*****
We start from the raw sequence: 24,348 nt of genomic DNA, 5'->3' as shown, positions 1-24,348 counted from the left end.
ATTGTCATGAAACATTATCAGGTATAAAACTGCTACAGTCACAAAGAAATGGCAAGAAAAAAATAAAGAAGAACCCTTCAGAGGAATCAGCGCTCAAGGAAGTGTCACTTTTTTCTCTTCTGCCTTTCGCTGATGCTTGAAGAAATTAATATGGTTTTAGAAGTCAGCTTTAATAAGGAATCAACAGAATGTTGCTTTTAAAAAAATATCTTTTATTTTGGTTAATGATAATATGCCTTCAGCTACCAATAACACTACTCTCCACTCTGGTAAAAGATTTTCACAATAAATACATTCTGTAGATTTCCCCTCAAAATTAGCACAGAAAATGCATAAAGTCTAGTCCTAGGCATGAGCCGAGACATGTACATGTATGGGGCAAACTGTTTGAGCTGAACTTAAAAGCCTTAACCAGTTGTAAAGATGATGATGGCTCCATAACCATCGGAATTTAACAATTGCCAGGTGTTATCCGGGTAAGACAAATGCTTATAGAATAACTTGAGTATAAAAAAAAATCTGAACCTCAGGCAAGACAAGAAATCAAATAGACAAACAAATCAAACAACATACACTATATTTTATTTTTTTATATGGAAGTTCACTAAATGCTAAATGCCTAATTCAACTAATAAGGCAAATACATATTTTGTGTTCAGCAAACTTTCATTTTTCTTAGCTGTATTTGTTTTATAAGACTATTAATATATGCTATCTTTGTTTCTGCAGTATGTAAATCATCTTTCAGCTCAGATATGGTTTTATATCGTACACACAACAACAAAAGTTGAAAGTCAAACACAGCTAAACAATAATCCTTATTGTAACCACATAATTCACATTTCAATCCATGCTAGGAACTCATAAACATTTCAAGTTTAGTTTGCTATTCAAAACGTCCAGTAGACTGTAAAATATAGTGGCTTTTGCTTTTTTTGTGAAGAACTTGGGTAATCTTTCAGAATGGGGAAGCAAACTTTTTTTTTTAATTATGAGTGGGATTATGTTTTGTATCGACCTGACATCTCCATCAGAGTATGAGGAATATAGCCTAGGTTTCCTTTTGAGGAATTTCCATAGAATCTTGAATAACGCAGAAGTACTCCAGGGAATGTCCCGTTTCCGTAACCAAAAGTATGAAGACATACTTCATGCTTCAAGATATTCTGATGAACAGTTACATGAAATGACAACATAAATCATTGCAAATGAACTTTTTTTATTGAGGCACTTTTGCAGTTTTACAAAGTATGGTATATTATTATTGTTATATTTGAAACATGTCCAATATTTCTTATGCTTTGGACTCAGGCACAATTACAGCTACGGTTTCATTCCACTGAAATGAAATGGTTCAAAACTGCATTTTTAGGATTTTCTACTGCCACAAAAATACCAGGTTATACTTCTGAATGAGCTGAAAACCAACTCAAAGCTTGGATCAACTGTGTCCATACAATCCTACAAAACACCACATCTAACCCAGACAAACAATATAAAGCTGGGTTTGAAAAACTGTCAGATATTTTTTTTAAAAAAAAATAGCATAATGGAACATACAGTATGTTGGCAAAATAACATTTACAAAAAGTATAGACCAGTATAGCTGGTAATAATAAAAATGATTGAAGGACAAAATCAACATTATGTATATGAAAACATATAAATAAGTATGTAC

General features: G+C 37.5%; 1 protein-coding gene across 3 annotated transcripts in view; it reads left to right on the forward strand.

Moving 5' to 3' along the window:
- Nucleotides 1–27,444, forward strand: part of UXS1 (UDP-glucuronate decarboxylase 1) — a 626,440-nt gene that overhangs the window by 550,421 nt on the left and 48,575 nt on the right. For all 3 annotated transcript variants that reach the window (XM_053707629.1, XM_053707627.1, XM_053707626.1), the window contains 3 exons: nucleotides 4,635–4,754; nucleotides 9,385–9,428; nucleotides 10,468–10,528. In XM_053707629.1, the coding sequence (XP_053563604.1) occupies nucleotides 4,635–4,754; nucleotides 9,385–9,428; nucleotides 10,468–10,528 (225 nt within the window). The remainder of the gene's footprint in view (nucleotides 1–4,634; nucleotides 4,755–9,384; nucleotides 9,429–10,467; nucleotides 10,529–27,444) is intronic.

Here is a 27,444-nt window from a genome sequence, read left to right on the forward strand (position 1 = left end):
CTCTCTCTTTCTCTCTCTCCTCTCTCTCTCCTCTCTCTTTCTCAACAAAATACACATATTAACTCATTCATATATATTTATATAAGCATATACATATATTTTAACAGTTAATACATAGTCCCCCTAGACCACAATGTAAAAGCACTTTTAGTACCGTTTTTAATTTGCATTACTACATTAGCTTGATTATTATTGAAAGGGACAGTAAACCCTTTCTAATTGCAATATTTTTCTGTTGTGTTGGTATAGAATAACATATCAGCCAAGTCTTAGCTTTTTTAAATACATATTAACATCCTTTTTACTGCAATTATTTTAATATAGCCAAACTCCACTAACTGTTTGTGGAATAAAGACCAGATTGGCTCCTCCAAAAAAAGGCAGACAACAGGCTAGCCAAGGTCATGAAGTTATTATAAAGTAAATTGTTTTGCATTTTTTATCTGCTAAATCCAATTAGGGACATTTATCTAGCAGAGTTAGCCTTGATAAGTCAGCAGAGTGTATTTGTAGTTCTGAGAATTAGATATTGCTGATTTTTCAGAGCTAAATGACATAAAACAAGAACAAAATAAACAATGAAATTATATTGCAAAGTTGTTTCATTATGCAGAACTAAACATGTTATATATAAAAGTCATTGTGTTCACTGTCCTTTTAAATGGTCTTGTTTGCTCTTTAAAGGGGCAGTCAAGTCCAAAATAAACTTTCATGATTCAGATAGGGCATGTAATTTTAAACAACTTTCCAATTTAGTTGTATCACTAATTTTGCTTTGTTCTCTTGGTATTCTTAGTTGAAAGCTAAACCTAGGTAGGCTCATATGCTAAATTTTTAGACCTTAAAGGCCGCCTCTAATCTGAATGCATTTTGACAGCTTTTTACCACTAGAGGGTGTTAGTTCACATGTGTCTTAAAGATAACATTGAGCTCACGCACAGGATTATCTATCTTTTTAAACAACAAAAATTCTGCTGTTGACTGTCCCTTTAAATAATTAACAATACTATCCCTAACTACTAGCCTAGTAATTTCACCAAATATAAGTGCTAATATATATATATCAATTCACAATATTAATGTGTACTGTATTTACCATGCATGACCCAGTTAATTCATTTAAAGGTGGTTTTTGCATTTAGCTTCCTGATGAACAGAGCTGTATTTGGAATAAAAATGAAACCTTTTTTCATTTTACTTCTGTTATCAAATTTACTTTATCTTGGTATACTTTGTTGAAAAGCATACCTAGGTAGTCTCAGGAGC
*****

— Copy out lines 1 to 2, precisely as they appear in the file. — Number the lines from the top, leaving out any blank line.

We start from the raw sequence: 24,348 nt of genomic DNA, 5'->3' as shown, positions 1-24,348 counted from the left end.
ATTGTCATGAAACATTATCAGGTATAAAACTGCTACAGTCACAAAGAAATGGCAAGAAAAAAATAAAGAAGAACCCTTCAGAGGAATCAGCGCTCAAGGAAGTGTCACTTTTTTCTCTTCTGCCTTTCGCTGATGCTTGAAGAAATTAATATGGTTTTAGAAGTCAGCTTTAATAAGGAATCAACAGAATGTTGCTTTTAAAAAAATATCTTTTATTTTGGTTAATGATAATATGCCTTCAGCTACCAATAACACTACTCTCCACTCTGGTAAAAGATTTTCACAATAAATACATTCTGTAGATTTCCCCTCAAAATTAGCACAGAAAATGCATAAAGTCTAGTCCTAGGCATGAGCCGAGACATGTACATGTATGGGGCAAACTGTTTGAGCTGAACTTAAAAGCCTTAACCAGTTGTAAAGATGATGATGGCTCCATAACCATCGGAATTTAACAATTGCCAGGTGTTATCCGGGTAAGACAAATGCTTATAGAATAACTTGAGTATAAAAAAAAATCTGAACCTCAGGCAAGACAAGAAATCAAATAGACAAACAAATCAAACAACATACACTATATTTTATTTTTTTATATGGAAGTTCACTAAATGCTAAATGCCTAATTCAACTAATAAGGCAAATACATATTTTGTGTTCAGCAAACTTTCATTTTTCTTAGCTGTATTTGTTTTATAAGACTATTAATATATGCTATCTTTGTTTCTGCAGTATGTAAATCATCTTTCAGCTCAGATATGGTTTTATATCGTACACACAACAACAAAAGTTGAAAGTCAAACACAGCTAAACAATAATCCTTATTGTAACCACATAATTCACATTTCAATCCATGCTAGGAACTCATAAACATTTCAAGTTTAGTTTGCTATTCAAAACGTCCAGTAGACTGTAAAATATAGTGGCTTTTGCTTTTTTTGTGAAGAACTTGGGTAATCTTTCAGAATGGGGAAGCAAACTTTTTTTTTTAATTATGAGTGGGATTATGTTTTGTATCGACCTGACATCTCCATCAGAGTATGAGGAATATAGCCTAGGTTTCCTTTTGAGGAATTTCCATAGAATCTTGAATAACGCAGAAGTACTCCAGGGAATGTCCCGTTTCCGTAACCAAAAGTATGAAGACATACTTCATGCTTCAAGATATTCTGATGAACAGTTACATGAAATGACAACATAAATCATTGCAAATGAACTTTTTTTATTGAGGCACTTTTGCAGTTTTACAAAGTATGGTATATTATTATTGTTATATTTGAAACATGTCCAATATTTCTTATGCTTTGGACTCAGGCACAATTACAGCTACGGTTTCATTCCACTGAAATGAAATGGTTCAAAACTGCATTTTTAGGATTTTCTACTGCCACAAAAATACCAGGTTATACTTCTGAATGAGCTGAAAACCAACTCAAAGCTTGGATCAACTGTGTCCATACAATCCTACAAAACACCACATCTAACCCAGACAAACAATATAAAGCTGGGTTTGAAAAACTGTCAGATATTTTTTTTAAAAAAAAATAGCATAATGGAACATACAGTATGTTGGCAAAATAACATTTACAAAAAGTATAGACCAGTATAGCTGGTAATAATAAAAATGATTGAAGGACAAAATCAACATTATGTATATGAAAACATATAAATAAGTATGTAC